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Week 9

Page history last edited by Nina Khosla 14 years ago

Discussion for week 9

Comments (6)

Nina Khosla said

at 3:35 am on May 28, 2010

This paper was cool, because it spoke to a new trend that is actually about how one designs tools for developers and the like preforming highly technical tasks. It is hard or impossible to design well for these groups without understanding what they are doing. One of my favorite examples of this is "code bubbles" : http://www.cs.brown.edu/people/acb/codebubbles_site.htm.
One thing that caught my eye about the walk through with Jenny's project is that this reminds me so much of my own coding experience, and the kinds of things that I try to get done ad-hoc at the moment (through my web browser, textbooks, previous code, etc). The model in my head of how to use this came from XCode, and the way it helpfully auto-fills for you.
I also appreciated the level of detail and attention paid to various aspects - for example, knowing that some code posted to message boards would be buggy, and would have to be designed for.
As a side note, I had a hard time believing the statistics in the testing, just because there was such a small sample size, and it seemed like it was very dependent on how well developers knew Flex (14, or ~3/4 had used Flex for over a year, and only 12 used Flex for 25+ hours a week).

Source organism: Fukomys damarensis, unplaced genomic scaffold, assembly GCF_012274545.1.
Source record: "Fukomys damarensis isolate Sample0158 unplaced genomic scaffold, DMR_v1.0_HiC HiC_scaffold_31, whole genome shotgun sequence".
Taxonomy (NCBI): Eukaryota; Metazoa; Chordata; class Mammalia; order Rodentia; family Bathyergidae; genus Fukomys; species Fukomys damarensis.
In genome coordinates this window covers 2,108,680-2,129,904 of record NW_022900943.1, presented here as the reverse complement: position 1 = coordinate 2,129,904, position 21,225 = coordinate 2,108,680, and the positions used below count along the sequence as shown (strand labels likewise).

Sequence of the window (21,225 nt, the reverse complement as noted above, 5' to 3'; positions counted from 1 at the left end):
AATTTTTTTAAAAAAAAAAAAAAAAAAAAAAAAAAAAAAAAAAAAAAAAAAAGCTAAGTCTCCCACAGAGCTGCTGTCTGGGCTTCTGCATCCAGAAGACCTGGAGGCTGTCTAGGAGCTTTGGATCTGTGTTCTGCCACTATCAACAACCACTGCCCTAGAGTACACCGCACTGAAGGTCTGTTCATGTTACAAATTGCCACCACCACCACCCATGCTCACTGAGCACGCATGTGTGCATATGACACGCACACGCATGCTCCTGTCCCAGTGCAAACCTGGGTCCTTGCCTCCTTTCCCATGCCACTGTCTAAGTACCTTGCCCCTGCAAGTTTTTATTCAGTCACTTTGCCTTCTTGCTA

Nina Khosla said

at 3:35 am on May 28, 2010

I was also very intrigued by this:

At the completion of the study, we conducted 30-minute
interviews with four active Blueprint users to understand
how they integrated Blueprint in their workflows. Based on
the interviews, we formed three hypotheses, which we
tested with the Blueprint usage logs. After evaluating these
hypotheses, we performed further exploratory analysis of
the logs. This additional analysis provided high-level insight
about current use that we believe will help guide future
work in creating task-specific search interfaces.

I have a theory that many designers develop "hypotheses" over the course of ethnographic interviews, whether consciously or not, and then use that to help direct future inquiries/interviews, and to use future interviews/inquiries to validate (or not) their hypotheses. Brandt's view is supplemental: developing hypotheses through interviews, and then testing this with data. Also, I am curious how the validation process works, and if it effects objectivity. Certainly, even with data, parts of this are subjective, and so how can we, as designers, better manage this process to get the best possible results?

Andrew Hershberger said

at 12:33 pm on May 28, 2010


In contrast to any other paper we read this quarter, Brandt's work relies heavily on data. How does this data get turned into useful design feedback? Did the numbers really drive design changes, or were the user interviews more effective at directing iteration? Despite the data, I am under the impression that the feedback from individual users had a greater impact on the design than did the aggregate data generated by thousands of users. This observation contains both a warning and an opportunity for designers: